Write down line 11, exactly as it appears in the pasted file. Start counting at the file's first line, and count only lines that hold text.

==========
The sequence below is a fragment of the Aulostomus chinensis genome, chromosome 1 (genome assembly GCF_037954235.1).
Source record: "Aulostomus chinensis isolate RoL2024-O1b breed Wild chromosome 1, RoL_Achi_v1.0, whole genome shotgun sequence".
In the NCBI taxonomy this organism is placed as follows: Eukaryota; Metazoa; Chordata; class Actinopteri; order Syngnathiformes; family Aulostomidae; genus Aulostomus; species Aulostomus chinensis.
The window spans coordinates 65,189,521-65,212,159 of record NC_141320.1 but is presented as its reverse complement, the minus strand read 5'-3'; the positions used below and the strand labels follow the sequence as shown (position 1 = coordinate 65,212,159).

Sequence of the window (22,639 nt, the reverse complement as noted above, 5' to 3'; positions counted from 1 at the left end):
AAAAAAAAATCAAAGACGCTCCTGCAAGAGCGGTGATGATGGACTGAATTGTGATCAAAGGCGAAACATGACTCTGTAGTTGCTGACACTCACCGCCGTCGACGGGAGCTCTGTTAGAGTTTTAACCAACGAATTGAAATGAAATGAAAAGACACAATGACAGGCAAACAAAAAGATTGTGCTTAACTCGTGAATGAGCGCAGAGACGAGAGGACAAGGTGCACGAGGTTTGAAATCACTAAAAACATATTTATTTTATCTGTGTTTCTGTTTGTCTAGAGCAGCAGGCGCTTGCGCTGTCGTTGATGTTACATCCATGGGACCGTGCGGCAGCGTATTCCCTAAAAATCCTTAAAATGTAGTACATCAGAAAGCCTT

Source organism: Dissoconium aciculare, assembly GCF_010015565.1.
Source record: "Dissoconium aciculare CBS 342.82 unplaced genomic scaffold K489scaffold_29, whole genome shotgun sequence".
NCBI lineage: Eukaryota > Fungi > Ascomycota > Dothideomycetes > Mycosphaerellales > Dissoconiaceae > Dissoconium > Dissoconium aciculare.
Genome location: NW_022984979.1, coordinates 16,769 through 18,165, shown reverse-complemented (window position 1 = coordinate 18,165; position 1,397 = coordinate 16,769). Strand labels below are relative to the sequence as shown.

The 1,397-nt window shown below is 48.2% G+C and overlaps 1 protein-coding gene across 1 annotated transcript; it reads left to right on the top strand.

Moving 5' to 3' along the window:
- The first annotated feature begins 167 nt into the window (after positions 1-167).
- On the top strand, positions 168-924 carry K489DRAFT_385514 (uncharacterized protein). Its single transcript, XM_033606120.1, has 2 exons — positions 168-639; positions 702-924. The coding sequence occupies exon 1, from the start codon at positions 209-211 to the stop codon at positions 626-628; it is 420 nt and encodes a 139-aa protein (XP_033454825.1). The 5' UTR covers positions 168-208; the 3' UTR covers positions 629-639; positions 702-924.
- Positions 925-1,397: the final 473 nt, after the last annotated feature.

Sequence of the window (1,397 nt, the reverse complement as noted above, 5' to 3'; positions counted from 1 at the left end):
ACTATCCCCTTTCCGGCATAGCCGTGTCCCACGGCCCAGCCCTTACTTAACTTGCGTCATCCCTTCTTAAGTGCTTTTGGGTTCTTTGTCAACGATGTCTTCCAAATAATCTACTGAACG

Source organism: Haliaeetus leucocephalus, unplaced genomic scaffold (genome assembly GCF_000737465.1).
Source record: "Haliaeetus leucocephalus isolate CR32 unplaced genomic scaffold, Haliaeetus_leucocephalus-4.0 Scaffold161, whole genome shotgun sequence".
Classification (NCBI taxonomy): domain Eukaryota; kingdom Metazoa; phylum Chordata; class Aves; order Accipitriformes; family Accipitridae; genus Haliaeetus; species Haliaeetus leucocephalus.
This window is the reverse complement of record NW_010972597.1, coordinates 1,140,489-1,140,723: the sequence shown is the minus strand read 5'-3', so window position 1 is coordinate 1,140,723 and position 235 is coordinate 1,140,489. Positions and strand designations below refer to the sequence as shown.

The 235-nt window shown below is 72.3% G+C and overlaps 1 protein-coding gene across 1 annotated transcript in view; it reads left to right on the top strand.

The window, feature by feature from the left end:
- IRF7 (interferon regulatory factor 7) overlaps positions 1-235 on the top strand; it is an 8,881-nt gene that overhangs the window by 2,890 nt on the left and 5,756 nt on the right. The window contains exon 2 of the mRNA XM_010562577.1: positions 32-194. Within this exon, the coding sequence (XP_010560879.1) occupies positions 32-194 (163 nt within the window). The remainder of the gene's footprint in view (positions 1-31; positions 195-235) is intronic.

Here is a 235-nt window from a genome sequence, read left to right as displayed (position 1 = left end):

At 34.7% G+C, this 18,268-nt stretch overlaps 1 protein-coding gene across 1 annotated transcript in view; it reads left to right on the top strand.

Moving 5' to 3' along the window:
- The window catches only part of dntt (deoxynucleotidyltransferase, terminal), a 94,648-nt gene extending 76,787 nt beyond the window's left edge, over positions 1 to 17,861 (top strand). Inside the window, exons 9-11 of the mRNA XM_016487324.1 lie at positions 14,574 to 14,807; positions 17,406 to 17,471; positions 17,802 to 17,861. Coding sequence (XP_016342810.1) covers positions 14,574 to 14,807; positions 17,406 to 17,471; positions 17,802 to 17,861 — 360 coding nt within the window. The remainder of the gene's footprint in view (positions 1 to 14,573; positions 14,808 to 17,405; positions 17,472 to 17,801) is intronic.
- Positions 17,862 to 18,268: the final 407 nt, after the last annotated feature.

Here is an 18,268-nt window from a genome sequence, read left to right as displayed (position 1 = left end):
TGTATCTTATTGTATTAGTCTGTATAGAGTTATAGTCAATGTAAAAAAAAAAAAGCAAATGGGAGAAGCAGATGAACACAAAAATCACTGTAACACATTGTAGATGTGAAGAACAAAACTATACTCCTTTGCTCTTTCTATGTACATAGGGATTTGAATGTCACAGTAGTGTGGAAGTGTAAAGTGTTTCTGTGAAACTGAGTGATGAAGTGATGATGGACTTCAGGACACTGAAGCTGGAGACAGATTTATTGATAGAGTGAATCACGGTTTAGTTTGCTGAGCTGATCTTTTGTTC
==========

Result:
The 1,397-nt window shown below is 48.2% G+C and overlaps 1 protein-coding gene across 1 annotated transcript; it reads left to right on the top strand.